We are currently creating a plan of action to facilitate the execution of this Strategy. The scheme will be an interactive file that can be renewed anytime, but the developments will be revealed on an annual basis.


The Opportunity and the Challenge

It is anticipated that by 2038, Wales will have a quarter of its population who are 65 and older. The inhabitants over 75 in Wales is forecasted to augment from 9.3% of the total population in 2018 to 13.7% by 2038, according to figures from the Office for National Statistics in 2019. It should be pointed out that life expectancy has not increased since 2011, and there has been minimal transition in the recent years.

Nonetheless, there have been dramatic changes to society over the past few years. The estimated population of those living alone has been rising progressively during the last ten years. Today, those aged 65 and over comprise 45% of households consisting of only one person. Between 2006/07 and 2015/16, figures showed that the quantity of individuals with Alzheimer’s on the register increased by 43%, going from 9,550 to 13,617. The quantity of carers in Wales who are not receiving compensation for their work is increasing and individuals aged 65 and older are the cohort that is expanding the quickest.

Living longer means more years spent in retirement for most people, and this gives us the chance to do all the activities we desire and live the kind of life we choose. The National Survey for Wales reveals some advantageous outcomes for the elderly. Approximately seven out of every ten people aged over seventy-five reported feeling as though they have a connection to a community, as opposed to only roughly one out of every two people in the age group of forty-six to sixty-four. 35% of people aged 64-75 volunteer. Nearly all elderly individuals feel they have command over their lives and the vast majority believe they are able to do things that matter to them.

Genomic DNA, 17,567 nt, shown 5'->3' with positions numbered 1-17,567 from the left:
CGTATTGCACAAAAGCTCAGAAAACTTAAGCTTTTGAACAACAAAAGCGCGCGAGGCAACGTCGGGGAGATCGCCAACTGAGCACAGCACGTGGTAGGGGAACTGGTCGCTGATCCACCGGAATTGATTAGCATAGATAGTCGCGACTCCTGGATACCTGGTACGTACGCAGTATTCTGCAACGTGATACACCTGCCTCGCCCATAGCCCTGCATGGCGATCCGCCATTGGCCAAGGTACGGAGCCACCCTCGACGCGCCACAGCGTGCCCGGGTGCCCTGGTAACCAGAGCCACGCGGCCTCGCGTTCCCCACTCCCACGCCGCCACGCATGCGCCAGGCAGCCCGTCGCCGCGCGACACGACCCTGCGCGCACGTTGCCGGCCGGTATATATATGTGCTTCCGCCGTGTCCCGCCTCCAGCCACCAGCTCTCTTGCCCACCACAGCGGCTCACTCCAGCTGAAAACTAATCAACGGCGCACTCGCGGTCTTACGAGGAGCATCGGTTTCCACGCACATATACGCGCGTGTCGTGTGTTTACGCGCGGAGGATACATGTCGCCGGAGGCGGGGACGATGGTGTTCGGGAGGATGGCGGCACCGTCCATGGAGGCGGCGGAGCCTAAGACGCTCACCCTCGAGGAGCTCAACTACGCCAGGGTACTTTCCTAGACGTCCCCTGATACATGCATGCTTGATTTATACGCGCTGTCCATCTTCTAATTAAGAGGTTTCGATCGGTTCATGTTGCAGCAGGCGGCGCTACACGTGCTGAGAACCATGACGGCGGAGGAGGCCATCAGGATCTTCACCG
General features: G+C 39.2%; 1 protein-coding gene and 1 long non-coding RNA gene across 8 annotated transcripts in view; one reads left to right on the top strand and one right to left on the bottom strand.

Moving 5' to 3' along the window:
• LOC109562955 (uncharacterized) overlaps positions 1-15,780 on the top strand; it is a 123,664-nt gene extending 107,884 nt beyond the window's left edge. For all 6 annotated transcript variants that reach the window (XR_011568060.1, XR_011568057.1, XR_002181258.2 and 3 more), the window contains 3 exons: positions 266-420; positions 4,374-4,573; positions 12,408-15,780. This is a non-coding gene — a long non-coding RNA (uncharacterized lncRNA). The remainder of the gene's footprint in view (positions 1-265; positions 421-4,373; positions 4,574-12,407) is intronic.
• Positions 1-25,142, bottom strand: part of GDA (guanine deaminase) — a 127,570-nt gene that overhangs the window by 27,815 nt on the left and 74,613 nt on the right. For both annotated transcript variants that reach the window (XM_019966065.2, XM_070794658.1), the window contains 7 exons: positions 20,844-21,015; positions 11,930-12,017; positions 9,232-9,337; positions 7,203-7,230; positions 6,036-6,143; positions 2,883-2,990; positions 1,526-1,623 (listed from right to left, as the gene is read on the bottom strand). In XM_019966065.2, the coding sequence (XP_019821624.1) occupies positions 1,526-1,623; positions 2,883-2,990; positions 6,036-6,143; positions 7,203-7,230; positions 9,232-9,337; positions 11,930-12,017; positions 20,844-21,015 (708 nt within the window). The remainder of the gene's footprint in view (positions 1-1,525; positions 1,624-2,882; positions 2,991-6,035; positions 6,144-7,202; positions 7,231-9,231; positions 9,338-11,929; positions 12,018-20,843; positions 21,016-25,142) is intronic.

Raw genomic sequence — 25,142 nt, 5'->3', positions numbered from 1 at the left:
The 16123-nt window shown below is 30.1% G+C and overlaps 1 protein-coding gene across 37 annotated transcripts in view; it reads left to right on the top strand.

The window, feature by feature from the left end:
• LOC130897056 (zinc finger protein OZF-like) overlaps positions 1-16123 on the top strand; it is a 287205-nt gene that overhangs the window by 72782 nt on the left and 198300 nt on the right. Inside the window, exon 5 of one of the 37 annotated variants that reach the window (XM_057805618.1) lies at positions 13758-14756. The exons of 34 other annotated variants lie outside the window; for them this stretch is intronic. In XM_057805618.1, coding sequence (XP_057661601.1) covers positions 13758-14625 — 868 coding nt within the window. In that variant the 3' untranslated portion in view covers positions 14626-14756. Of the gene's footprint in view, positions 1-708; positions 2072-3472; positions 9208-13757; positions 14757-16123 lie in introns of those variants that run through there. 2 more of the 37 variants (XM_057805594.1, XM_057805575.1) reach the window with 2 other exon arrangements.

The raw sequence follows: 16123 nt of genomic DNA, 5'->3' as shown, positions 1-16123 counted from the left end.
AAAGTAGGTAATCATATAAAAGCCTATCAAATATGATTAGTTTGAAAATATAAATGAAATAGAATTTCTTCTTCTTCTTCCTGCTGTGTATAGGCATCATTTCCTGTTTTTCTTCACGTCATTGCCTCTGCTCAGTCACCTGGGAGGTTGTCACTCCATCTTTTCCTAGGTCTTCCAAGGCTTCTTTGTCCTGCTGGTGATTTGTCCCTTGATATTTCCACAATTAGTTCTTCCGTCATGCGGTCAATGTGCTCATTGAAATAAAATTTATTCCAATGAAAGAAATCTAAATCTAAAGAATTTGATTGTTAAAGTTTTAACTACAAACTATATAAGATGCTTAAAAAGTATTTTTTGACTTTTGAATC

The Welsh Government’s commitment to older people is longstanding. Wales is renowned for its longstanding tradition of compliance and assistance toward elderly people. In 2003, we released our first “Strategy for Older People,” which went against current assumptions of elderly people and pushed local and national officials to look at aging in a more positive light.

Governments can promote a mindset in the community where admiration is bestowed upon the elderly in the form of a ‘Strategy for Older People’, thereby recognizing their importance in society. In 2008, to ensure that elderly people’s voices were heard, the first ever Older People’s Commissioner was appointed in Wales to act as a spokesperson and defender for elderly people. In 2002, we became the first region in the UK to launch a pan-national discounted fare program.